Credit Card Interest Rates Are Rising: Now’s The Time To Pay Off Debt

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As interest rates are rising across the U.S., don’t be surprised if you also start seeing higher interest rates hitting your existing credit card balance very soon. According to Lending Tree, the latest Federal data shows that consumer credit card balances rose to $856 billion in Q4 2021. That’s a stunning $52 billion increase from $804 billion in Q3 2021. Staggering inflation is likely to blame for this increase!

About a week ago, the Federal Reserve increased the federal funds rate to curb the effects of massive inflation, which we’re all feeling nowadays. It’s a smart and strategic move to contain out-of-control inflation. But contrarily, when federal funds rates increase, so do credit card APRs (which are not so good). And since this rate hike is just the first of many, with six more expected this year, those APRs will probably continue to rise throughout the rest of 2022 and reach the highest interest rates ever! Credit card debt can be a burden on your wallet, but it can also adversely affect your credit score.

The point is borrowing money is something you’ll want to avoid if possible. You should especially avoid credit card debt, and even more so now with rising interest rates. If you have credit card debt, don’t freak out just yet! Here are key steps to help you focus on paying off that debt before it grows.

1. Open a Credit Card with a 0% Intro APR

This is an easy and smart way to immediately curb your existing debt from growing even more. Luckily, many credit cards offer a 0% intro APR to new cardholders, and you can even transfer your existing debt from a current card to a new card with a 0% intro APR (usually for a nominal fee).

This means that you won’t accrue any interest on credit card debt for a fixed term. Here are some cards that allow you to save money on interest while giving you more time to pay down your debt:

It’s important to point out that if you open new credit cards with 0% intro APR over and over again, just to keep moving your debt around interest-free, this can hurt your credit score in the long run. Each time you open a new credit card, it’s considered a hard credit inquiry, which can adversely affect your credit score. If you’re planning on opening just one 0% intro APR credit card and working hard to eliminate your existing balance, this is the best plan of action.

2. Cut Back on Unnecessary Expenses

Another easy step: cut back on those nice but unnecessary purchases. Let’s be honest: you don’t need your daily $5 caramel Frappuccino from Starbucks or your $20 lunch salad at that new restaurant by your office. Simply make some minor lifestyle changes, and you’ll suddenly find that you have more money in your pocket than usual. There are plenty of daily expenses that we can all cut back on. Some examples include:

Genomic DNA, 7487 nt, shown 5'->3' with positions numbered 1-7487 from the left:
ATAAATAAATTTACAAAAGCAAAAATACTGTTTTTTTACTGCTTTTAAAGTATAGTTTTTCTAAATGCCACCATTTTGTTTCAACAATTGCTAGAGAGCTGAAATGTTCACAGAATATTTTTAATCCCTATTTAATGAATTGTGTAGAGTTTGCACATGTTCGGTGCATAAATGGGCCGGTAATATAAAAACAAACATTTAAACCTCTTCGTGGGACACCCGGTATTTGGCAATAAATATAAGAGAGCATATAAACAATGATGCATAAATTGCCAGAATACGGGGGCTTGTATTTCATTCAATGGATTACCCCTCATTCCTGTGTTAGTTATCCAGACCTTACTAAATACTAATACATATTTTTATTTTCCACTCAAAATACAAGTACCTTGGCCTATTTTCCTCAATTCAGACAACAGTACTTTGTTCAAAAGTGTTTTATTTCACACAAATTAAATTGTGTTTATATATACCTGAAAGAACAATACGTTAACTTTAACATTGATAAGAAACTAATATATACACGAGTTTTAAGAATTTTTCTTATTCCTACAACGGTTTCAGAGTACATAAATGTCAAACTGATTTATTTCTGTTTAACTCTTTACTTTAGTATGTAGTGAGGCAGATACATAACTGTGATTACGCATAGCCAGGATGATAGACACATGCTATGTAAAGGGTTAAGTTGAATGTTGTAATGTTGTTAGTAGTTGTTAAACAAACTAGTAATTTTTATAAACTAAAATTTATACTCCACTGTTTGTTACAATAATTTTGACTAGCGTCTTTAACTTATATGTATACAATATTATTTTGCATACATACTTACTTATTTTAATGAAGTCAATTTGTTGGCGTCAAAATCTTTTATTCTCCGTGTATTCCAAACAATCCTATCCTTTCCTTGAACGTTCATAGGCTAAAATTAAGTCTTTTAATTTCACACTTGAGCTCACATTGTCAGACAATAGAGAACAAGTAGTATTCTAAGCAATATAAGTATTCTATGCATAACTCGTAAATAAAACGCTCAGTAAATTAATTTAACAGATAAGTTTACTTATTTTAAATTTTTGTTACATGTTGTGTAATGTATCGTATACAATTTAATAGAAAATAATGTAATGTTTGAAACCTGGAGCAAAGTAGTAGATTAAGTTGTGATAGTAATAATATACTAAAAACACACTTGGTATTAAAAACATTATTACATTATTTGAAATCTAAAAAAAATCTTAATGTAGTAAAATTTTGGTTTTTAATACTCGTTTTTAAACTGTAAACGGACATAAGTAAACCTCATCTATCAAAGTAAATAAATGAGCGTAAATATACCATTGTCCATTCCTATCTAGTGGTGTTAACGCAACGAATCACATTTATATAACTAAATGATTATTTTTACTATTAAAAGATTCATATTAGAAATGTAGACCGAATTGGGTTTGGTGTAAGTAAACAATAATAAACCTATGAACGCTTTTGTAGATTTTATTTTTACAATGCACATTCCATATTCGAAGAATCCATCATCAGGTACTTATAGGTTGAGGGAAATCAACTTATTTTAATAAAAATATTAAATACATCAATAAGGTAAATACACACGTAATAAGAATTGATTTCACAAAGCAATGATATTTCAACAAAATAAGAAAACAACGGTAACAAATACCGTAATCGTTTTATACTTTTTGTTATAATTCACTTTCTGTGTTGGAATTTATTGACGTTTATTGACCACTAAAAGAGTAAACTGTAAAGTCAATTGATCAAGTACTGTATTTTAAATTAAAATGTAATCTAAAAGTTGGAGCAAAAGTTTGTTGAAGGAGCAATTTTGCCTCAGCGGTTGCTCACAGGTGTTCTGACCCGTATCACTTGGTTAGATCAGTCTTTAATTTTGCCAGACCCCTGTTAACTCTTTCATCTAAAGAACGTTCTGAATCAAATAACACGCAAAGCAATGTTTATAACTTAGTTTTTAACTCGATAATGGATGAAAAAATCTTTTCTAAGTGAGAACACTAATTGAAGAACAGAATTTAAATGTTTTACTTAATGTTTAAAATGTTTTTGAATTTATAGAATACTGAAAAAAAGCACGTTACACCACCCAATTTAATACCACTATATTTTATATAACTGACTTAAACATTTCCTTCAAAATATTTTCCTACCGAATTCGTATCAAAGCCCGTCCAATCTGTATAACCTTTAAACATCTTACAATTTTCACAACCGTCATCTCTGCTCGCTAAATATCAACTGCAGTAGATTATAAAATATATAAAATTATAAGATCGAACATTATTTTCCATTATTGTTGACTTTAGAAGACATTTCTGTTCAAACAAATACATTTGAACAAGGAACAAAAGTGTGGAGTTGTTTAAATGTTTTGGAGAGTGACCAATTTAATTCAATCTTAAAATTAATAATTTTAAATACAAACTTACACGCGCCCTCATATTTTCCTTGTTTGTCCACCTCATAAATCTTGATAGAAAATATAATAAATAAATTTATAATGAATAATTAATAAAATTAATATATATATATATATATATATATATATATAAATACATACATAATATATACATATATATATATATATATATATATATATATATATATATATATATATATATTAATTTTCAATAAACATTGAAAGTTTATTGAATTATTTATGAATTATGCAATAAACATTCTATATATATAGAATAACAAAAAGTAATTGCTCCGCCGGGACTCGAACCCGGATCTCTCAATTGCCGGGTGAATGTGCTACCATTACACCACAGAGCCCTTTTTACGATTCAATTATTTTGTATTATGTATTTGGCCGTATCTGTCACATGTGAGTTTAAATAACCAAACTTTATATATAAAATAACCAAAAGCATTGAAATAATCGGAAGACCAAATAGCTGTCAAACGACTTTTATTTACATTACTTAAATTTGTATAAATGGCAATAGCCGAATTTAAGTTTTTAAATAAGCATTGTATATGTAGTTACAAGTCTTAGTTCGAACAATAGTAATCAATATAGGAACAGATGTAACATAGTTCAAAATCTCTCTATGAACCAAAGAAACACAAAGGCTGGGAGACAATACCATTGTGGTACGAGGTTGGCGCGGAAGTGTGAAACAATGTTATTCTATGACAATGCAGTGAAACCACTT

• Daily coffee ($3-5)
  • Dinner at a restaurant ($15-30 per person)
  • Getting rid of 1 or 2 streaming services with the help of Truebill
  • Downgrade your gym membership to a lower-tier
  • Go thrift shopping for clothes rather than buy new clothes

To help yourself out even more, you can even take the money that you were planning on spending on all this “stuff” and instead put it into a “credit card debt savings bucket goal.” This way, you’ll already have the money set aside to pay down your credit card debt as soon as possible.

3. Consolidate Your Credit Card Debt

When your credit card debt is $50,000 or less, you can consider personal loans as 60% of personal loans are already used for debt consolidation. If this statistic caught you by surprise, imagine how many people you know are using personal loans to improve their own financial health!

Since it can be tricky to decide which personal loan is the best for you, use AmOne to help match you with low-interest options. This is useful for when you don’t want to dip into your emergency funds, or want to avoid racking up any more credit card debt, which is a pretty smart move in my opinion.

AmOne’s personal loan options start as low as 2.49% APR compared to some credit card APRs that are as high as 36% nowadays. You’ll be matched in as little as 2 minutes and approved for the funds you need in as little as 1 business day. So, take advantage of lower interest rates fast before those credit card APRs skyrocket.

The Bottom Line

My honest take? 2022 has already proven to be a tough year, financially speaking, and it’s likely going to get more difficult before it gets easier. So, if you owe money on your credit cards, the best time to pay your debt is now.

Never pay the minimum payment and always pay your monthly balance in full if you can afford to. Credit card debt is never a good balance to carry, considering it’s some of the highest interest debt that anyone can have. Now, it’s slated to get markedly more expensive for your wallet. So, pay off credit card debt and act now to take control of your financial future.

Read More: AmOne Review: Personal Loans Can Do More Than You Think